Spotlight on The King: the influence of Roy Hamilton

Continuing our series on artists that influenced Elvis' musical and performing style we look at the impact of the incomparable Roy Hamilton.

Roy Hamilton, born on April 16, 1929 in Leesburg, Georgia, was one of those singers with an instantly recognizable voice.

It was big, booming and able to 'sob' with the best. Roy could convincingly deliver a rocker like Don't Let Go or gently build the tension of a dramatic ballad like Unchained Melody. It was these qualities that would attract and influence Elvis Aron Presley.

Elvis and Roy shared common musical roots, which would shape their eventual singing styles: the combination of prevalent gospel music during their early years and the pervasive presence of rhythm and blues in their local neighborhoods.

There was another similarity between the two men. While Elvis was a white man who sounded like a black man, Roy was a black man who sounded like a white man.

Many of Roy's hits came from 'white' Broadway shows (for example, You'll Never Walk Alone and If I Loved You, both came from Carousel). The attraction of Roy's singing style to Elvis is reflected well in Mark Marymont's observation about Hamilton, an observation that could also have been said about Elvis:

"That experience in the church was evident in his later singing style, but he also blended that spiritual feeling with a strong sense of rhythm and blues, even when he was singing the corniest pop or Broadway ballads."

Roy Hamilton's early years were characterized by regular appearances in the church choir and success in sports. As a teenager he became a Golden Gloves boxer and spent five years with Jersey City's Searchlight Gospel Singers.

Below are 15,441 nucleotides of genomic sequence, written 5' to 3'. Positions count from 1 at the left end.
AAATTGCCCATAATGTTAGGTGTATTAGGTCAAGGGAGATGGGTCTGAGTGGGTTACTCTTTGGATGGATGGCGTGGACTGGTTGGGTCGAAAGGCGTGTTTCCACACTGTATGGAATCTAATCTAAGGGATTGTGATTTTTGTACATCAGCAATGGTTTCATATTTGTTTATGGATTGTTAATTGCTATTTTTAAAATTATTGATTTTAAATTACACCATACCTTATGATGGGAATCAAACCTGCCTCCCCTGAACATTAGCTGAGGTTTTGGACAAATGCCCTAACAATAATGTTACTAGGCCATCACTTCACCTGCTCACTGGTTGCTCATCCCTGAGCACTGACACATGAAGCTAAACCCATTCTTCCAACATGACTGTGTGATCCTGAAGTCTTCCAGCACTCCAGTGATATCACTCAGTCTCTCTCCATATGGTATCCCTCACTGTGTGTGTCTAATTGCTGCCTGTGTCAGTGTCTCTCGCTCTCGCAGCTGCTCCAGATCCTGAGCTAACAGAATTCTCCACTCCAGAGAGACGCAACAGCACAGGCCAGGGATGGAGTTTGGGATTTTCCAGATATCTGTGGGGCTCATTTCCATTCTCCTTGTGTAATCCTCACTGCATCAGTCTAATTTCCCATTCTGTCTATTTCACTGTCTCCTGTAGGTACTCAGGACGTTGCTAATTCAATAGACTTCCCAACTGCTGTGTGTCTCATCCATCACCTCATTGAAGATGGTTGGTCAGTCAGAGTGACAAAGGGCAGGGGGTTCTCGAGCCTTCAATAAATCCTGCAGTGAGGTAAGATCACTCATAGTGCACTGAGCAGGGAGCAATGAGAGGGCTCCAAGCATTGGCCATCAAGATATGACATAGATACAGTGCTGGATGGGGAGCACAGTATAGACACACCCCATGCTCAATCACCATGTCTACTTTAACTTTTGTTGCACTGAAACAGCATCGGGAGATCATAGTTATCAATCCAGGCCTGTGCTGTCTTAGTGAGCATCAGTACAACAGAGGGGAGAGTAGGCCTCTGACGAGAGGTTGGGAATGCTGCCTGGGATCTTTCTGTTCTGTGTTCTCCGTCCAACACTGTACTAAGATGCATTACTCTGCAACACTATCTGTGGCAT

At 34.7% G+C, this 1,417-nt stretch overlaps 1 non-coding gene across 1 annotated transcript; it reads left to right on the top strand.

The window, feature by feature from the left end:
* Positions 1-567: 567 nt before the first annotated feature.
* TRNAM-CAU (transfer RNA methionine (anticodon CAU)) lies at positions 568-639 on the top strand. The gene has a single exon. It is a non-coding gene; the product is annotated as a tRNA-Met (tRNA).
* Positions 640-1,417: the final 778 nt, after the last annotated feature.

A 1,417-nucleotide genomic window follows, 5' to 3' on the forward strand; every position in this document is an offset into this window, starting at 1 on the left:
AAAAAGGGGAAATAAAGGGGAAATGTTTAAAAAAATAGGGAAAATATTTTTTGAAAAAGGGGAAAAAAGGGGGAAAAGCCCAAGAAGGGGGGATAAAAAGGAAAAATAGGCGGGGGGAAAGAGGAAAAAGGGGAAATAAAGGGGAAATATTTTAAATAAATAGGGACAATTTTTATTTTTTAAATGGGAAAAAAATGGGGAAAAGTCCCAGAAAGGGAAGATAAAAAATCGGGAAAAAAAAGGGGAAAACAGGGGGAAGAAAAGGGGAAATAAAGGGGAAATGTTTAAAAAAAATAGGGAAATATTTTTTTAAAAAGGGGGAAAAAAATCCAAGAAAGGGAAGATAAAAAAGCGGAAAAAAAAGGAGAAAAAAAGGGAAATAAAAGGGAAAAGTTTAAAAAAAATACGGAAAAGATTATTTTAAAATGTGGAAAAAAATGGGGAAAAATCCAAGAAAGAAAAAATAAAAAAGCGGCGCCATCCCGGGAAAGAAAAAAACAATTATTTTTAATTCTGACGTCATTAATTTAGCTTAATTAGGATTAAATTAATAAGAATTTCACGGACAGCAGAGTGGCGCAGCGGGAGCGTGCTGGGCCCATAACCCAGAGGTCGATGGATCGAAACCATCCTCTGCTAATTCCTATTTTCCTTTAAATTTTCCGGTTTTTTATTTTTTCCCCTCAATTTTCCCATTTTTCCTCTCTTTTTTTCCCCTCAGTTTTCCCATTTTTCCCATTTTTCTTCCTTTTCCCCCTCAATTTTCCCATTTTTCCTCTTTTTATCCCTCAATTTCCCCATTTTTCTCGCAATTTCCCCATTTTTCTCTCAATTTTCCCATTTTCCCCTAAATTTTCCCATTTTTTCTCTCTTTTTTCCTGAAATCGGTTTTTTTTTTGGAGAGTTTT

Not surprisingly, Roy, like Elvis, entered local and area talent quests and played local clubs and theatres. In 1953 Hamilton secured a regular job at the 21 Club in Bayonne, New Jersey. It was here that he met Bill Cook, his future manager, producer and occasional songwriter. Cook is generally credited as being the first black disc jockey and television personality on the East Coast.

In late 1953 Cook arranged a one year recording contract for Roy with Epic Records, a subsidiary of industry giant Columbia. Roy's first single You'll Never Walk Alone (the title track for one of Elvis' RCA Camden albums) became a major hit. Despite a strong operatic style it topped the Billboard R&B chart and made the top 20 of the Hot 100 (pop) chart.

The 'B' side was I'm Gonna Sit Right Down and Cry (Over You) which would become one of Elvis' early recordings for RCA. Hamilton scored more hits with a string of singles: If I Loved You promptly went Top 10 on the R&B chart and also became a respectable Pop hit; Ebb Tide was followed by Hurt and Unchained Melody, while later hits included the magical You Can Have Her, I'll Come Running Back To You and the great Don't Let Go.

Unfortunately after 1958 none of Roy's singles repeated his earlier success. His last single to chart was You're Gonna Need Magic, the similar sounding follow up to You Can Have Her. Musicologist, Barney Hoskyns described Roy Hamilton as having a "'pseudo-operatic' style firmly in the category of 'sobbers and Doo-woppers".
Hamilton himself was quoted as saying: "My style is fifty percent Gospel, thirty percent popular, and twenty percent semi-classical with a touch of R&B." 'Handsome Roy's' success with You'll Never Walk Alone, Unchained Melody and Ebb Tide resulted in Sinatra style hysteria between 1953 and 1956.